The IEEE awarded its 2012 Simon Ramo Medal to William “Red” Whittaker for his work in robotics. He was recognized “for pioneering contributions to mobile autonomous robotics, field applications of robots, and systems engineering.” Whittaker is the Fredkin Professor of Robotics at Carnegie Mellon University’s Robotics Institute and director of its Field Robotics Center and founder of the National Robotics Engineering Consortium.
Over the course of his career, Whittaker has produced more than 60 robots to function and perform tasks in inhospitable places where humans cannot, such as contaminated nuclear plants, active volcanoes, abandoned mines, Antarctic glaciers and the moon and Mars. In the mid-1980s, he and his team at Carnegie Mellon developed robots to inspect and perform repairs at the damaged Three Mile Harbor nuclear reactor near Harrisburg, Pennsylvania. This led to the founding of the Field Robotics Center. His current projects are as diverse as creating robotic tours guides for museums and an autonomous mobile robot and sensors to locate and recover meteorites in Antarctica to organizing a commercial venture to land a robot on the moon in 2015.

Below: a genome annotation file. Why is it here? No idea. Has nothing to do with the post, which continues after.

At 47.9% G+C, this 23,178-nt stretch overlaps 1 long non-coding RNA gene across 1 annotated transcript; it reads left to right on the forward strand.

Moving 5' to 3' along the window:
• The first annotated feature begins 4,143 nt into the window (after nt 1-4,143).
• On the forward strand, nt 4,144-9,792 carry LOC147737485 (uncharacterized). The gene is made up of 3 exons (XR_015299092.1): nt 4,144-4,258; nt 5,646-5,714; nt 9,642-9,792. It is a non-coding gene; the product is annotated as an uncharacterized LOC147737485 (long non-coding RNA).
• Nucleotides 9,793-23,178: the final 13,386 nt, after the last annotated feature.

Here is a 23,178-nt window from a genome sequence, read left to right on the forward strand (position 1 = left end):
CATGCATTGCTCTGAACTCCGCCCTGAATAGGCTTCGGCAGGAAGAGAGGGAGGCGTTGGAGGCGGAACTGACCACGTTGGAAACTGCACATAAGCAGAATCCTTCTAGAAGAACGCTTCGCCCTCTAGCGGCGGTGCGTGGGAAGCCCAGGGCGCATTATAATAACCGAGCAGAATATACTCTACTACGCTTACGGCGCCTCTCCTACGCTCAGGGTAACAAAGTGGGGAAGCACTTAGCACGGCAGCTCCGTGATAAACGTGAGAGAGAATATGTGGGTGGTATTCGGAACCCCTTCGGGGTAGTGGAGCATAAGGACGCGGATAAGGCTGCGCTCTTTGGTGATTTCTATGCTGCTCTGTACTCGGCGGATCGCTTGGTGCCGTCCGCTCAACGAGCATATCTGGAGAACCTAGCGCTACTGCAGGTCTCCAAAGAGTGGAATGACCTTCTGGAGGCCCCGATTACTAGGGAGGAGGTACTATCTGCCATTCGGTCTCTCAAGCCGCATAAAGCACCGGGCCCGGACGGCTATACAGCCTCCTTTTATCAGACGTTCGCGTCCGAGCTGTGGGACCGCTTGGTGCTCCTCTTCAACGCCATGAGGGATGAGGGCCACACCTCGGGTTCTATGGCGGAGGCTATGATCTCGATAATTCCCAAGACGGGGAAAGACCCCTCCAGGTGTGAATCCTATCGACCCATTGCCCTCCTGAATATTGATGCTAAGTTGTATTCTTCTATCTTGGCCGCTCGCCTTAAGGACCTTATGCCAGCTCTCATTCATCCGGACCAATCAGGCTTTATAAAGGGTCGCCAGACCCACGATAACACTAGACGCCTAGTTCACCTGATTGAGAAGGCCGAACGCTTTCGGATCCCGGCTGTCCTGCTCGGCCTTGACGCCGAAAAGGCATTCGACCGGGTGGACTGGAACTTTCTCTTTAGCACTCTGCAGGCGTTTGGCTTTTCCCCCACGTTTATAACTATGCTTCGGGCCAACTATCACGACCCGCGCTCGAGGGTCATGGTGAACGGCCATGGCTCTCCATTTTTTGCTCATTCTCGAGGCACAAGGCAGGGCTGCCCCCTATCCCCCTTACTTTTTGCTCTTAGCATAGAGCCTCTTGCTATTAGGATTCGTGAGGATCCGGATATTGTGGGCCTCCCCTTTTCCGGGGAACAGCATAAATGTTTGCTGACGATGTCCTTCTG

Whittaker’s BSE, from Princeton in 1973, is in civil and geological engineering. He earned his Ph.D. in civil engineering from Carnegie Mellon University six years later. Carnegie Mellon named him a University Professor in 2007.